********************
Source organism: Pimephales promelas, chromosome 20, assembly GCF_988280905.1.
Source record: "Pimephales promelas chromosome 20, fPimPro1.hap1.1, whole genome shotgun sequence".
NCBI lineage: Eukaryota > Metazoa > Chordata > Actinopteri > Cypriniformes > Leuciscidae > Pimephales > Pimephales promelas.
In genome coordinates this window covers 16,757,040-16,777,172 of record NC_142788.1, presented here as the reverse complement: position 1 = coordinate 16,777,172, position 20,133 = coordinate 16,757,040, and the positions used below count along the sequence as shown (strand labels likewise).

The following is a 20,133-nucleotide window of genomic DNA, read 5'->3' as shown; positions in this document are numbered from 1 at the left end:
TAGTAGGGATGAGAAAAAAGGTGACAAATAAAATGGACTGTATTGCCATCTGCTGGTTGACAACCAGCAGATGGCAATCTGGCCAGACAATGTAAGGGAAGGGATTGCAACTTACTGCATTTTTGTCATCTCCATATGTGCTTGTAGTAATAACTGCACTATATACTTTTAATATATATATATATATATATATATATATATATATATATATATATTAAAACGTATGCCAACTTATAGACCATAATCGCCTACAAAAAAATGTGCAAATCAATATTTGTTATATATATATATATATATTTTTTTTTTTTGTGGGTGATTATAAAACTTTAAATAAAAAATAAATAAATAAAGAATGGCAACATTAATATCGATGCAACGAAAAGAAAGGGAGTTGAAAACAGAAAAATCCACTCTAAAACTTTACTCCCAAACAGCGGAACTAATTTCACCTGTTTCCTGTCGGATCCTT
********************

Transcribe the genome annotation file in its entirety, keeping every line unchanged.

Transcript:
Source organism: Pimephales promelas, chromosome 20, assembly GCF_988280905.1.
Source record: "Pimephales promelas chromosome 20, fPimPro1.hap1.1, whole genome shotgun sequence".
NCBI lineage: Eukaryota > Metazoa > Chordata > Actinopteri > Cypriniformes > Leuciscidae > Pimephales > Pimephales promelas.
In genome coordinates this window covers 16,757,040-16,777,172 of record NC_142788.1, presented here as the reverse complement: position 1 = coordinate 16,777,172, position 20,133 = coordinate 16,757,040, and the positions used below count along the sequence as shown (strand labels likewise).

The following is a 20,133-nucleotide window of genomic DNA, read 5'->3' as shown; positions in this document are numbered from 1 at the left end:
TAGTAGGGATGAGAAAAAAGGTGACAAATAAAATGGACTGTATTGCCATCTGCTGGTTGACAACCAGCAGATGGCAATCTGGCCAGACAATGTAAGGGAAGGGATTGCAACTTACTGCATTTTTGTCATCTCCATATGTGCTTGTAGTAATAACTGCACTATATACTTTTAATATATATATATATATATATATATATATATATATATATATATATTAAAACGTATGCCAACTTATAGACCATAATCGCCTACAAAAAAATGTGCAAATCAATATTTGTTATATATATATATATATATTTTTTTTTTTTGTGGGTGATTATAAAACTTTAAATAAAAAATAAATAAATAAAGAATGGCAACATTAATATCGATGCAACGAAAAGAAAGGGAGTTGAAAACAGAAAAATCCACTCTAAAACTTTACTCCCAAACAGCGGAACTAATTTCACCTGTTTCCTGTCGGATCCTT